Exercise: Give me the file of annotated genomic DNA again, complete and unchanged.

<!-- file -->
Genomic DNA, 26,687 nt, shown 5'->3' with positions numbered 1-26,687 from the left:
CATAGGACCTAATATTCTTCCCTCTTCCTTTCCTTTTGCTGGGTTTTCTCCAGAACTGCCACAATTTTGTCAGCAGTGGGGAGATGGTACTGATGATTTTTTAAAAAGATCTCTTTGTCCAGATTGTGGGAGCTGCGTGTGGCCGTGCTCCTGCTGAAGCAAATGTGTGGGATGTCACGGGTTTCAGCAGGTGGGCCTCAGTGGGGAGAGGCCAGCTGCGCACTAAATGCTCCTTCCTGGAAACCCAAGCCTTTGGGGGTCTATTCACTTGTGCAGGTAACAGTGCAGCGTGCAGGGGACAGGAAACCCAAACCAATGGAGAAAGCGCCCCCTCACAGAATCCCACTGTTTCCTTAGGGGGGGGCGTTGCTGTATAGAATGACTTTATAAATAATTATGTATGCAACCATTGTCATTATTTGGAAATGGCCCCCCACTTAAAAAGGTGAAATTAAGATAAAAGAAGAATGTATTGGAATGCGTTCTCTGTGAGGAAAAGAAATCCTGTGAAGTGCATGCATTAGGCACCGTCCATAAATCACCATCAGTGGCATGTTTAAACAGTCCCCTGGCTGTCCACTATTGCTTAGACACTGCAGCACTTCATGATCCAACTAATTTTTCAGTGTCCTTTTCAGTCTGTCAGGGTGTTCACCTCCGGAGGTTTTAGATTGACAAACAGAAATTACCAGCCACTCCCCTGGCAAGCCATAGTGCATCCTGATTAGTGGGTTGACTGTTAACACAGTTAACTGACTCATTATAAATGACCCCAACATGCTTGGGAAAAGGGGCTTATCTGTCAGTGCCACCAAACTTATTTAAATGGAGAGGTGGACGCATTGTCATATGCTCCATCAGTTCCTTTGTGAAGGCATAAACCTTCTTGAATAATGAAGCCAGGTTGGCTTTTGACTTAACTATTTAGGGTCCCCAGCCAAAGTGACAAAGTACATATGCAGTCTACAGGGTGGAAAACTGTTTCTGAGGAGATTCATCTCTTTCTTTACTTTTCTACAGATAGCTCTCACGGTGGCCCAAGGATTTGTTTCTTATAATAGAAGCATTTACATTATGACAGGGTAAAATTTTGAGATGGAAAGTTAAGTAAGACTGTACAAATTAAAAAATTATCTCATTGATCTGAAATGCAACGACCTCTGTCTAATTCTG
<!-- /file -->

Genomic DNA, 26,687 nt, shown 5'->3' with positions numbered 1-26,687 from the left:
CATAGGACCTAATATTCTTCCCTCTTCCTTTCCTTTTGCTGGGTTTTCTCCAGAACTGCCACAATTTTGTCAGCAGTGGGGAGATGGTACTGATGATTTTTTAAAAAGATCTCTTTGTCCAGATTGTGGGAGCTGCGTGTGGCCGTGCTCCTGCTGAAGCAAATGTGTGGGATGTCACGGGTTTCAGCAGGTGGGCCTCAGTGGGGAGAGGCCAGCTGCGCACTAAATGCTCCTTCCTGGAAACCCAAGCCTTTGGGGGTCTATTCACTTGTGCAGGTAACAGTGCAGCGTGCAGGGGACAGGAAACCCAAACCAATGGAGAAAGCGCCCCCTCACAGAATCCCACTGTTTCCTTAGGGGGGGGCGTTGCTGTATAGAATGACTTTATAAATAATTATGTATGCAACCATTGTCATTATTTGGAAATGGCCCCCCACTTAAAAAGGTGAAATTAAGATAAAAGAAGAATGTATTGGAATGCGTTCTCTGTGAGGAAAAGAAATCCTGTGAAGTGCATGCATTAGGCACCGTCCATAAATCACCATCAGTGGCATGTTTAAACAGTCCCCTGGCTGTCCACTATTGCTTAGACACTGCAGCACTTCATGATCCAACTAATTTTTCAGTGTCCTTTTCAGTCTGTCAGGGTGTTCACCTCCGGAGGTTTTAGATTGACAAACAGAAATTACCAGCCACTCCCCTGGCAAGCCATAGTGCATCCTGATTAGTGGGTTGACTGTTAACACAGTTAACTGACTCATTATAAATGACCCCAACATGCTTGGGAAAAGGGGCTTATCTGTCAGTGCCACCAAACTTATTTAAATGGAGAGGTGGACGCATTGTCATATGCTCCATCAGTTCCTTTGTGAAGGCATAAACCTTCTTGAATAATGAAGCCAGGTTGGCTTTTGACTTAACTATTTAGGGTCCCCAGCCAAAGTGACAAAGTACATATGCAGTCTACAGGGTGGAAAACTGTTTCTGAGGAGATTCATCTCTTTCTTTACTTTTCTACAGATAGCTCTCACGGTGGCCCAAGGATTTGTTTCTTATAATAGAAGCATTTACATTATGACAGGGTAAAATTTTGAGATGGAAAGTTAAGTAAGACTGTACAAATTAAAAAATTATCTCATTGATCTGAAATGCAACGACCTCTGTCTAATTCTG